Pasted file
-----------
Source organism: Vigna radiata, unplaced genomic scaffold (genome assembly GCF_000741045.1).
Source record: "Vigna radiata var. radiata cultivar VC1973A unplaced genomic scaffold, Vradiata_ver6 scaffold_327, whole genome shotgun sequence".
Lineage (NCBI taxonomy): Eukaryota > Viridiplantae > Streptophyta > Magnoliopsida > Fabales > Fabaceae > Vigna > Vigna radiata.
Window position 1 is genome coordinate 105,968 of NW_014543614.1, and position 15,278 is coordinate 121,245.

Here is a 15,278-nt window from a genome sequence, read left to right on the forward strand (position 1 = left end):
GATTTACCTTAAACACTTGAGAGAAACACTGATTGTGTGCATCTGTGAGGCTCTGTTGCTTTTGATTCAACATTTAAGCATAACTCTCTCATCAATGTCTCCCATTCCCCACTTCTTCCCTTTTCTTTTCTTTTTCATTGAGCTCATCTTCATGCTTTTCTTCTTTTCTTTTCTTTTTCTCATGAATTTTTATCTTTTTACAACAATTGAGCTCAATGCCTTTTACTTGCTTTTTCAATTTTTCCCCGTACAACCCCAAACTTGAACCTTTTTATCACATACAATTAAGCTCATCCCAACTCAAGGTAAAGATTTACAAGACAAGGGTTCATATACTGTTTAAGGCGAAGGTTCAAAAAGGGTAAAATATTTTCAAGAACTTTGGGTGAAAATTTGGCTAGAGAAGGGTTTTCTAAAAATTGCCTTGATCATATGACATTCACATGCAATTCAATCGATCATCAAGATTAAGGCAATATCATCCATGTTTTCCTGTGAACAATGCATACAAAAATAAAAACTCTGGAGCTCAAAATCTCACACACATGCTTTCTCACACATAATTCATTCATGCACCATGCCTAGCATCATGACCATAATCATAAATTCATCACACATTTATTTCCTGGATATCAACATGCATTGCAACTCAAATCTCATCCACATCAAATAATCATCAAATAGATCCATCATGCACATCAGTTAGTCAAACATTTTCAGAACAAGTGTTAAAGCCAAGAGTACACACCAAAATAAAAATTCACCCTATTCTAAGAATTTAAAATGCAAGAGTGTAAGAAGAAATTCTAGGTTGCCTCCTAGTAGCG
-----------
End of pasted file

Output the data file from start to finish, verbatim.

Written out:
Source organism: Vigna radiata, unplaced genomic scaffold (genome assembly GCF_000741045.1).
Source record: "Vigna radiata var. radiata cultivar VC1973A unplaced genomic scaffold, Vradiata_ver6 scaffold_327, whole genome shotgun sequence".
Lineage (NCBI taxonomy): Eukaryota > Viridiplantae > Streptophyta > Magnoliopsida > Fabales > Fabaceae > Vigna > Vigna radiata.
Window position 1 is genome coordinate 105,968 of NW_014543614.1, and position 15,278 is coordinate 121,245.

Here is a 15,278-nt window from a genome sequence, read left to right on the forward strand (position 1 = left end):
GATTTACCTTAAACACTTGAGAGAAACACTGATTGTGTGCATCTGTGAGGCTCTGTTGCTTTTGATTCAACATTTAAGCATAACTCTCTCATCAATGTCTCCCATTCCCCACTTCTTCCCTTTTCTTTTCTTTTTCATTGAGCTCATCTTCATGCTTTTCTTCTTTTCTTTTCTTTTTCTCATGAATTTTTATCTTTTTACAACAATTGAGCTCAATGCCTTTTACTTGCTTTTTCAATTTTTCCCCGTACAACCCCAAACTTGAACCTTTTTATCACATACAATTAAGCTCATCCCAACTCAAGGTAAAGATTTACAAGACAAGGGTTCATATACTGTTTAAGGCGAAGGTTCAAAAAGGGTAAAATATTTTCAAGAACTTTGGGTGAAAATTTGGCTAGAGAAGGGTTTTCTAAAAATTGCCTTGATCATATGACATTCACATGCAATTCAATCGATCATCAAGATTAAGGCAATATCATCCATGTTTTCCTGTGAACAATGCATACAAAAATAAAAACTCTGGAGCTCAAAATCTCACACACATGCTTTCTCACACATAATTCATTCATGCACCATGCCTAGCATCATGACCATAATCATAAATTCATCACACATTTATTTCCTGGATATCAACATGCATTGCAACTCAAATCTCATCCACATCAAATAATCATCAAATAGATCCATCATGCACATCAGTTAGTCAAACATTTTCAGAACAAGTGTTAAAGCCAAGAGTACACACCAAAATAAAAATTCACCCTATTCTAAGAATTTAAAATGCAAGAGTGTAAGAAGAAATTCTAGGTTGCCTCCTAGTAGCG